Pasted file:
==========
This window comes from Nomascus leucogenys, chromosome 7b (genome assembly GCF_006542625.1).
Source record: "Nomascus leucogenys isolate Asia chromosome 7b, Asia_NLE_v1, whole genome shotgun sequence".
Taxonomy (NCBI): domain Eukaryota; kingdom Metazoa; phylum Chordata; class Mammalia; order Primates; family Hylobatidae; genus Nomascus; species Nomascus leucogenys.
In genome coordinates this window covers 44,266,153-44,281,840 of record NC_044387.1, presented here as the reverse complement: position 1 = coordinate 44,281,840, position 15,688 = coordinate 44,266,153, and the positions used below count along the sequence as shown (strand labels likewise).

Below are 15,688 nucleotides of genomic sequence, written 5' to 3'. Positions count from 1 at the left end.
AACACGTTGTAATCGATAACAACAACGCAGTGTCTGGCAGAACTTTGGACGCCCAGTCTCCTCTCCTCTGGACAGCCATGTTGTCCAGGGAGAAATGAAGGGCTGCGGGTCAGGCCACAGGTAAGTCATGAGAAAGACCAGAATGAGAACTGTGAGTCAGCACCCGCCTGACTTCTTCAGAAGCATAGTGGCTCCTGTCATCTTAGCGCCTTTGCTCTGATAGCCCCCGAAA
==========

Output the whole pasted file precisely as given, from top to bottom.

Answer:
This window comes from Nomascus leucogenys, chromosome 7b (genome assembly GCF_006542625.1).
Source record: "Nomascus leucogenys isolate Asia chromosome 7b, Asia_NLE_v1, whole genome shotgun sequence".
Taxonomy (NCBI): domain Eukaryota; kingdom Metazoa; phylum Chordata; class Mammalia; order Primates; family Hylobatidae; genus Nomascus; species Nomascus leucogenys.
In genome coordinates this window covers 44,266,153-44,281,840 of record NC_044387.1, presented here as the reverse complement: position 1 = coordinate 44,281,840, position 15,688 = coordinate 44,266,153, and the positions used below count along the sequence as shown (strand labels likewise).

Below are 15,688 nucleotides of genomic sequence, written 5' to 3'. Positions count from 1 at the left end.
AACACGTTGTAATCGATAACAACAACGCAGTGTCTGGCAGAACTTTGGACGCCCAGTCTCCTCTCCTCTGGACAGCCATGTTGTCCAGGGAGAAATGAAGGGCTGCGGGTCAGGCCACAGGTAAGTCATGAGAAAGACCAGAATGAGAACTGTGAGTCAGCACCCGCCTGACTTCTTCAGAAGCATAGTGGCTCCTGTCATCTTAGCGCCTTTGCTCTGATAGCCCCCGAAA